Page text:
Upon her return to Canada, Carpenter joined academic life in the Faculty of Nursing at the University of Toronto. She rose to hold the position of dean from 1962 to 1972. During that time, she also obtained her doctorate from Columbia University.
"She was rather quiet and determined. She got things done and influenced things that way," says Kathleen King, who worked with Carpenter for many years at the University of Toronto. Part of Carpenter's success was her ability to work with a range of colleagues in both the community and the university, along-side people with diverse backgrounds.
"She was able to draw people together and arrive at a consensus over issues," says Jones.
"It's due to Helen's work that we had a graduate program in Toronto," says King. At a time when graduate education in nursing was in the developmental phase, Carpenter was able to convince the university's graduate program of the importance of graduate nursing education, says Jones. This development was significant for both the faculty and for nursing education in Canada. Carpenter then chaired the graduate department from 1972 to 1976, before retiring.
"She was an extremely kind, supportive person," says King. As a supervisor, she says Carpenter gave her staff independence to try things, and took pleas-ure from others' successes.
Outside the university, Carpenter served as president of the Canadian Nurses Association from 1960 to 1962. She received many awards in recognition of her leadership, including fellowships from the Rockefeller Foundation and the Canadian Red Cross.
Carpenter also served as a World Health Organization consultant for a study on nursing education in New Zealand. The 1971 report from this study, "the Carpenter report," led to the phasing out of hospital-based training for nurses in favour of training as part of the general education system. The report is still recognized as a benchmark in the development of nursing education in New Zealand.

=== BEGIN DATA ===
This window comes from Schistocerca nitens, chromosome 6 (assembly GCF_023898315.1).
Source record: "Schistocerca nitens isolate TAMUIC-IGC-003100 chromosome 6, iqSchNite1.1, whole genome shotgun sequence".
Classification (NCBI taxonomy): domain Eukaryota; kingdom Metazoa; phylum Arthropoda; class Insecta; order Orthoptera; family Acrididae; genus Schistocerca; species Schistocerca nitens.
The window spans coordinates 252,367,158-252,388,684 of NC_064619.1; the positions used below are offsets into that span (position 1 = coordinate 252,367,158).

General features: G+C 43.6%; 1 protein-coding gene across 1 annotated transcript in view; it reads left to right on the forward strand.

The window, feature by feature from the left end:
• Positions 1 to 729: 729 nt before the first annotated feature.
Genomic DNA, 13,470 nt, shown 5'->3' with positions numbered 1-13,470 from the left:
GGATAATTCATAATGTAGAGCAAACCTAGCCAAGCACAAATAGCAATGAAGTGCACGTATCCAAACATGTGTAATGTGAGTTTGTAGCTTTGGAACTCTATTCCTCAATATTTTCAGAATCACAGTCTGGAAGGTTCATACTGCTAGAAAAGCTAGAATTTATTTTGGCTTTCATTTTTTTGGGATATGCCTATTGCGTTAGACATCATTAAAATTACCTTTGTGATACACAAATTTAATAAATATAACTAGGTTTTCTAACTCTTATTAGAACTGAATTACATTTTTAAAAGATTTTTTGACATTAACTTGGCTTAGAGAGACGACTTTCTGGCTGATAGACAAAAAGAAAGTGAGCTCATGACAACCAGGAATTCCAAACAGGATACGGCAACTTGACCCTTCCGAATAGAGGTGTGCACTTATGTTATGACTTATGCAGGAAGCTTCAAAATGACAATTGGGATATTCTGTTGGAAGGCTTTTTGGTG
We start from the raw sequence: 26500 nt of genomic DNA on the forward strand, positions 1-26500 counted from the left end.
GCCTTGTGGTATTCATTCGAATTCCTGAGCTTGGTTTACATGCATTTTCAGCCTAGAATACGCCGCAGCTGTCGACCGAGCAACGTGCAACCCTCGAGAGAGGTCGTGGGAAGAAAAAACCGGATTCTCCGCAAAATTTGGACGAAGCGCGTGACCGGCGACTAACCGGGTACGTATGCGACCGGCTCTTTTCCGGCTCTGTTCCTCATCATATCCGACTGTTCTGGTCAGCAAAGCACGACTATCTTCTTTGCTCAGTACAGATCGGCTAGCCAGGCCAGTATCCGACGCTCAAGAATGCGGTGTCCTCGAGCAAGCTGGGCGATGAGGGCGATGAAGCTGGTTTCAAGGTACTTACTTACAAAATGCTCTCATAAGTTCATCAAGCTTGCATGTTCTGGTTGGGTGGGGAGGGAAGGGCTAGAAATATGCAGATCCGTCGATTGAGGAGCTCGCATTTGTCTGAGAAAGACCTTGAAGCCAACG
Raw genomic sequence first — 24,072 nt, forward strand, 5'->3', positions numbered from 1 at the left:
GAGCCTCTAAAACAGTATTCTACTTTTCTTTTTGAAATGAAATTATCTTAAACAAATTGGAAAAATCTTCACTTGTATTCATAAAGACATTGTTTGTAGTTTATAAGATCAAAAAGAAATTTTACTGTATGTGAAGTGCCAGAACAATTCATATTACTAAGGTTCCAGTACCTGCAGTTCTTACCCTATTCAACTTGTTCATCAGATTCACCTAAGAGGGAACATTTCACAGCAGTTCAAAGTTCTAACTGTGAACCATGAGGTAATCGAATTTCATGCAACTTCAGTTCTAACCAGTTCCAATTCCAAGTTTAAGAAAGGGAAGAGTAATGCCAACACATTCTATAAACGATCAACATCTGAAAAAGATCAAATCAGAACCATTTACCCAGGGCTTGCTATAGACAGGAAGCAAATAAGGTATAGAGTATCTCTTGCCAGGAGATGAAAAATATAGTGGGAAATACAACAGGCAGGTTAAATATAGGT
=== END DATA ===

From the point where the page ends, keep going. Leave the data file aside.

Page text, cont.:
Carpenter was affectionately known as "Auntie Helen" by a wide circle of nieces and nephews, her "adopted" nieces and nephews and their children, to whom she passed on her love of education.
Helen Carpenter passed away in December 2003 in Toronto, at the age of 91.
The first public health nurses in British Columbia worked in the area around Maple Ridge, where Helen Mussallem grew up. The fact that they were held in high regard, plus the appeal of nursing over other professions available to young women in the 1930s, drew Mussallem to study nursing at the Vancouver General Hospital Nursing School.
It was the start of a career that would lead to major changes in the way nursing education was delivered in Canada, as well as advancing the role of nursing in other countries.
After earning her diploma in 1937, she worked for six years in the operating room at Vancouver General. She then joined the Nursing Sisters in 1943, serving with Royal Canadian Army Medical Corps in war-battered Europe. It was a challenging and eye-opening experience. Back in Canada, she used credits through her army work to return to school and took a bachelor's degree in nursing from McGill University in Montreal.
"I always had a desire to learn, to do things better, to improve public health," says Mussallem. She returned to work at Vancouver General Hospital, eventually becoming its director of nursing education and later earning a master's degree in nursing from Columbia University in New York.
By 1957, she had already had a rich and eventful career, but things were about to become more interesting. The Canadian Nurses Association (CNA) asked Mussallem to conduct a survey of nursing schools across Canada. The goal was to assess how prepared the schools were for a national system of accreditation.